NIH Consensus Conference. Acupuncture
November 4, 1999
OBJECTIVE: To provide clinicians, patients, and the general public
with a responsible assessment of the use and effectiveness of
acupuncture to treat a variety of conditions.
PARTICIPANTS: A nonfederal, nonadvocate, 12-member panel
representing the fields of acupuncture, pain, psychology, psychiatry,
physical medicine and rehabilitation, drug abuse, family practice,
internal medicine, health policy, epidemiology, statistics,
physiology, biophysics, and the representatives of the public.
In addition, 25 experts from these same fields presented data
to the panel and a conference audience of 1200. Presentations
and discussions were divided into 3 phases over 2 1/2 days:
(1) presentations by investigators working in areas relevant
to the consensus questions during a 2-day public session; (2)
questions and statements from conference attendees during open
discussion periods that were part of the public session; and
(3) closed deliberations by the panel during the remainder of
the second day and morning of the third. The conference was
organized and supported by the Office of Alternative Medicine
and the Office of Medical Applications of Research, National
Institutes of Health, Bethesda, Md.
EVIDENCE: The literature, produced from January 1970 to October
1997, was searched through MEDLINE, Allied and Alternative
Medicine, EMBASE, and MANTIS, as well as through a hand search
of 9 journals that were not indexed by the National Library of Medicine.
An extensive bibliography of 2302 references was provided to the
panel and the conference audience. Expert speakers prepared
abstracts of their own conference presentations with relevant
citations from the literature. Scientific evidence was given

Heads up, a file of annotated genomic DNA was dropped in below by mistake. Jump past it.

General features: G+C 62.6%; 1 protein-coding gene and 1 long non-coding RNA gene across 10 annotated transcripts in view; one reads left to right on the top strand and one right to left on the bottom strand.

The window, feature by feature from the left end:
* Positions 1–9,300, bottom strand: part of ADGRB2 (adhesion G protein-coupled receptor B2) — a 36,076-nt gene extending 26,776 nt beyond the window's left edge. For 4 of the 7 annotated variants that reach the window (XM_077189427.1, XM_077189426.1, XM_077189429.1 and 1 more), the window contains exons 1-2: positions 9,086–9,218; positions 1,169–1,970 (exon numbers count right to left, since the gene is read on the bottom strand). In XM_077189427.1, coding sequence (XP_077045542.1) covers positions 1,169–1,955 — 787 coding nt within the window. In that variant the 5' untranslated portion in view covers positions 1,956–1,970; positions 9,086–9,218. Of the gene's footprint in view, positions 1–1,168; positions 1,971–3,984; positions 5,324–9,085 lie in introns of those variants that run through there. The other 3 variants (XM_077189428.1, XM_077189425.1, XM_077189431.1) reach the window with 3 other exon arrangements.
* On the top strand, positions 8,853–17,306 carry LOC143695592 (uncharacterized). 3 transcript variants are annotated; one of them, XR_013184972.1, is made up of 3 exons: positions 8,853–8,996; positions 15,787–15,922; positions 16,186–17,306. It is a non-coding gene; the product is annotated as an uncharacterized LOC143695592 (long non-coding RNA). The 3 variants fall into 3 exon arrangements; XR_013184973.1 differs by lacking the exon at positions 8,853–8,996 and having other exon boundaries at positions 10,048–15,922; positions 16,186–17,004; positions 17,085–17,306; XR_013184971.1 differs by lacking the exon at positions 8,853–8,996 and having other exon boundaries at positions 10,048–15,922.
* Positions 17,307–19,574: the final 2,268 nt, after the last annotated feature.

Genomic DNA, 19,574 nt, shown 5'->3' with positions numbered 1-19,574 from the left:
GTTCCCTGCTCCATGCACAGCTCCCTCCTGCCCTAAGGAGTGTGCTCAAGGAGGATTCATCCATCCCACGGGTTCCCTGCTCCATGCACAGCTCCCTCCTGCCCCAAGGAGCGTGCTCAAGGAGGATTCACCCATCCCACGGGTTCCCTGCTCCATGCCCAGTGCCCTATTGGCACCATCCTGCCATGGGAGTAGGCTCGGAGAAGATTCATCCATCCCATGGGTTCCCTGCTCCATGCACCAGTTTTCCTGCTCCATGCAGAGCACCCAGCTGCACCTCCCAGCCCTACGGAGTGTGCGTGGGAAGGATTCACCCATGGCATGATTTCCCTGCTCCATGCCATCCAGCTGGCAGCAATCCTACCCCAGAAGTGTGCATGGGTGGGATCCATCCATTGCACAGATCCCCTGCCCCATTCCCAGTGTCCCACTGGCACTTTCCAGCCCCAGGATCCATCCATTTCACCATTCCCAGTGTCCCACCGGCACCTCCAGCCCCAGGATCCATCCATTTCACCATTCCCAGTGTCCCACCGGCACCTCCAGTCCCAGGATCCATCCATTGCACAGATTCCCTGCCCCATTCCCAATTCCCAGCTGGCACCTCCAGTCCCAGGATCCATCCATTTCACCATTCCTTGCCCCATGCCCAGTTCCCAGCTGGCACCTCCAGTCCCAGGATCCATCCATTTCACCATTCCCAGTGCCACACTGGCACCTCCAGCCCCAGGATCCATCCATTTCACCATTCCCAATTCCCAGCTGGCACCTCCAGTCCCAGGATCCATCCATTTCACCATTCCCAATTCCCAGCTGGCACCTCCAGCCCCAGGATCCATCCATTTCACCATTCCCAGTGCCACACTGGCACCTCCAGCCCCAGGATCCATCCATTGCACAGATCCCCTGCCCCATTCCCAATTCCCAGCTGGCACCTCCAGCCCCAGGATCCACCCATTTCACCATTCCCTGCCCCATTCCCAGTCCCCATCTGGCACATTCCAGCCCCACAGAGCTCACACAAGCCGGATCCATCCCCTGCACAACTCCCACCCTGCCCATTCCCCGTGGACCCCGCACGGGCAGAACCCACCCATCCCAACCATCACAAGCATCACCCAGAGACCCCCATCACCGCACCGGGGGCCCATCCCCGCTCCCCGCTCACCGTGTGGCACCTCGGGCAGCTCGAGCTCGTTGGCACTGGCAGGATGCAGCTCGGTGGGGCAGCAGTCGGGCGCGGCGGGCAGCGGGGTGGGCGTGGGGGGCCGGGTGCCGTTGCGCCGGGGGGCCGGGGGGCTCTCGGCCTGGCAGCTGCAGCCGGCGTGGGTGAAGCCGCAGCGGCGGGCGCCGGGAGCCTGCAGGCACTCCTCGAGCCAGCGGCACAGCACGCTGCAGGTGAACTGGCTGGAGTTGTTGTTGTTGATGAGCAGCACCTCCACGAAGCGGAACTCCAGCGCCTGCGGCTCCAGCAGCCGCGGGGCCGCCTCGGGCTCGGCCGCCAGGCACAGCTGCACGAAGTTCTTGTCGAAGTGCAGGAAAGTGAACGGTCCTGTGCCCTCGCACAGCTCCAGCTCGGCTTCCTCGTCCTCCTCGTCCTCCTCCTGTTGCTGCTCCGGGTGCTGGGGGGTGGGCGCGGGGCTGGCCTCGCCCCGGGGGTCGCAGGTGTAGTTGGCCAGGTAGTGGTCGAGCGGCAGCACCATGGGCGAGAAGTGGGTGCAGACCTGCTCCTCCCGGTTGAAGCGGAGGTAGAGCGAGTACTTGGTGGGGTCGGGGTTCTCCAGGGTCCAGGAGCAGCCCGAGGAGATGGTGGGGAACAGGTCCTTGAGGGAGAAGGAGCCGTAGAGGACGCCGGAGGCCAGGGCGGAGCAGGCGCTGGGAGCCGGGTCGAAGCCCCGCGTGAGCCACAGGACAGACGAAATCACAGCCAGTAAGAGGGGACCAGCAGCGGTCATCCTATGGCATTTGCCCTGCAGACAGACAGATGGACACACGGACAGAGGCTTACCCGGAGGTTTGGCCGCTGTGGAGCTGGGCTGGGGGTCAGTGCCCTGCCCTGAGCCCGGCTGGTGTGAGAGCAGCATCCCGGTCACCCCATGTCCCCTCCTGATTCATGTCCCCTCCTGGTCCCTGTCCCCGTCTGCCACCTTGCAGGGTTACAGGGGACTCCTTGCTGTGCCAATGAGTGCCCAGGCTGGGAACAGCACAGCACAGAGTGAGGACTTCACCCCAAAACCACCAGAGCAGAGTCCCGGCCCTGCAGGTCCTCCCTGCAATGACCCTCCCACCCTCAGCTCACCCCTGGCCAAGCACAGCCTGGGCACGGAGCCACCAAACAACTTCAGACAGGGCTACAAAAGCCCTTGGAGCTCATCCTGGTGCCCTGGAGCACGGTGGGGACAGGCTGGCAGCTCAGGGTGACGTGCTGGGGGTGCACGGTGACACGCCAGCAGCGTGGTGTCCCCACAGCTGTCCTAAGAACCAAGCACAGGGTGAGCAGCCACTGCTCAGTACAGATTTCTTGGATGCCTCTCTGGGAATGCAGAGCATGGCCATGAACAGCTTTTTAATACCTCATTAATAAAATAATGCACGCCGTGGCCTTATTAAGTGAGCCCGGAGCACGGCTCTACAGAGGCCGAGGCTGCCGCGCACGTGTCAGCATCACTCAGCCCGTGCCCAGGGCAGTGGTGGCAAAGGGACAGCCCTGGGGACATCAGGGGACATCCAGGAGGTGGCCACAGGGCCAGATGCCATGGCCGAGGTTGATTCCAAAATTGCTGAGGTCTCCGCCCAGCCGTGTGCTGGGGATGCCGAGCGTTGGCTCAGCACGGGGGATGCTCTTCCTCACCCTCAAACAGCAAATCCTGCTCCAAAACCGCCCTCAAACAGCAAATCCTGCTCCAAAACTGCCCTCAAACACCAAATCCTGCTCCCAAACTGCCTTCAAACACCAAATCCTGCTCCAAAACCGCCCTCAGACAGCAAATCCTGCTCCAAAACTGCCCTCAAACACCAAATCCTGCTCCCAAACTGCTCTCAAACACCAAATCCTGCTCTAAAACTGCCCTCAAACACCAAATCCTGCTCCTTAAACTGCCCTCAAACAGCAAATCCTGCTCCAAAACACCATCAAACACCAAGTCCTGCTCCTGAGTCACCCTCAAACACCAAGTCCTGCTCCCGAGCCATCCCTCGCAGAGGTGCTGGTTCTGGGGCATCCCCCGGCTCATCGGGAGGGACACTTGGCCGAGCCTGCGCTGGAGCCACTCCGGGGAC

precedence over clinical anecdotal experience.
CONSENSUS PROCESS: The panel, answering predefined questions,
developed their conclusions based on the scientific evidence
presented in the open forum and scientific literature. The panel
composed a draft statement, which was read in its entirety and
circulated to the experts and the audience for comment.
Thereafter, the panel resolved conflicting recommendations and
released a revised statement at the end of the conference. The
panel finalized the revisions within a few weeks after the
conference. The draft statement was made available on the
World Wide Web immediately following its release at the
conference and was updated with the panel's final revisions
within a few weeks of the conference. The statement is
available at http://consensus.nih.gov.
CONCLUSIONS: Acupuncture as a therapeutic intervention is widely
practiced in the United States. Although there have been many studies
of its potential usefulness, many of these studies provide
equivocal results because of design, sample size, and other
factors. The issue is further complicated by inherent
difficulties in the use of appropriate controls, such as
placebos and sham acupuncture groups. However, promising
results have emerged, for example, showing efficacy of
acupuncture in adult postoperative and chemotherapy nausea and
vomiting and in postoperative dental pain. There are other
situations, such as addiction, stroke rehabilitation,
headache, menstrual cramps, tennis elbow, fibromyalgia,
myofascial pain, osteoarthritis, low back pain, carpal tunnel
syndrome, and asthma, in which acupuncture may be useful as an
adjunct treatment or an acceptable alternative or be included
in a comprehensive management program. Further research is
likely to uncover additional areas where acupuncture
interventions will be useful.
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